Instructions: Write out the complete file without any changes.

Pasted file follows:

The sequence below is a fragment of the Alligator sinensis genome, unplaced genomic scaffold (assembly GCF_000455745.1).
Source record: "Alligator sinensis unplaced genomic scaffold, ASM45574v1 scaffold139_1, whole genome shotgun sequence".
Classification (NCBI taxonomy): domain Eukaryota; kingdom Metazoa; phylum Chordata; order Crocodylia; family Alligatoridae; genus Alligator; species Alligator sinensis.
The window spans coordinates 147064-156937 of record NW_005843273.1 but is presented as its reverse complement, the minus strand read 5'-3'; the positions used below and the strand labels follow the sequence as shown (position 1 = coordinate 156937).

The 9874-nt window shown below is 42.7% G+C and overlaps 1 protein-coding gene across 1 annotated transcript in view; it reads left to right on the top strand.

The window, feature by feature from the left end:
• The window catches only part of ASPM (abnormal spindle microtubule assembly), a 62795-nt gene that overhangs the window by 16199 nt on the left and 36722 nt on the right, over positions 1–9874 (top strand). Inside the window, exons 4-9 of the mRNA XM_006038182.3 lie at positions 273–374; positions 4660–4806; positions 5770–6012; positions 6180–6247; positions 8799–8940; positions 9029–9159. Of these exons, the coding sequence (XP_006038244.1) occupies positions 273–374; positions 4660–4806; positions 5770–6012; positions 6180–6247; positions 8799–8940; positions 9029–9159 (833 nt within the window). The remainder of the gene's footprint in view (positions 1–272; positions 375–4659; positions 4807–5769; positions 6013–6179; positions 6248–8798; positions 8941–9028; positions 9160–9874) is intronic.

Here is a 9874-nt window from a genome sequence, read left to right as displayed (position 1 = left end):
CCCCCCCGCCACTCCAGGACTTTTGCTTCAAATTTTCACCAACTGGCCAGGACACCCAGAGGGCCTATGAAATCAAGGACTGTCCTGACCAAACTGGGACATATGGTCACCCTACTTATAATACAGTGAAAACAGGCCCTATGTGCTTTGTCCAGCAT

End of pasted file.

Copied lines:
The sequence below is a fragment of the Alligator sinensis genome, unplaced genomic scaffold (assembly GCF_000455745.1).
Source record: "Alligator sinensis unplaced genomic scaffold, ASM45574v1 scaffold139_1, whole genome shotgun sequence".
Classification (NCBI taxonomy): domain Eukaryota; kingdom Metazoa; phylum Chordata; order Crocodylia; family Alligatoridae; genus Alligator; species Alligator sinensis.
The window spans coordinates 147064-156937 of record NW_005843273.1 but is presented as its reverse complement, the minus strand read 5'-3'; the positions used below and the strand labels follow the sequence as shown (position 1 = coordinate 156937).

The 9874-nt window shown below is 42.7% G+C and overlaps 1 protein-coding gene across 1 annotated transcript in view; it reads left to right on the top strand.

The window, feature by feature from the left end:
• The window catches only part of ASPM (abnormal spindle microtubule assembly), a 62795-nt gene that overhangs the window by 16199 nt on the left and 36722 nt on the right, over positions 1–9874 (top strand). Inside the window, exons 4-9 of the mRNA XM_006038182.3 lie at positions 273–374; positions 4660–4806; positions 5770–6012; positions 6180–6247; positions 8799–8940; positions 9029–9159. Of these exons, the coding sequence (XP_006038244.1) occupies positions 273–374; positions 4660–4806; positions 5770–6012; positions 6180–6247; positions 8799–8940; positions 9029–9159 (833 nt within the window). The remainder of the gene's footprint in view (positions 1–272; positions 375–4659; positions 4807–5769; positions 6013–6179; positions 6248–8798; positions 8941–9028; positions 9160–9874) is intronic.

Here is a 9874-nt window from a genome sequence, read left to right as displayed (position 1 = left end):
CCCCCCCGCCACTCCAGGACTTTTGCTTCAAATTTTCACCAACTGGCCAGGACACCCAGAGGGCCTATGAAATCAAGGACTGTCCTGACCAAACTGGGACATATGGTCACCCTACTTATAATACAGTGAAAACAGGCCCTATGTGCTTTGTCCAGCAT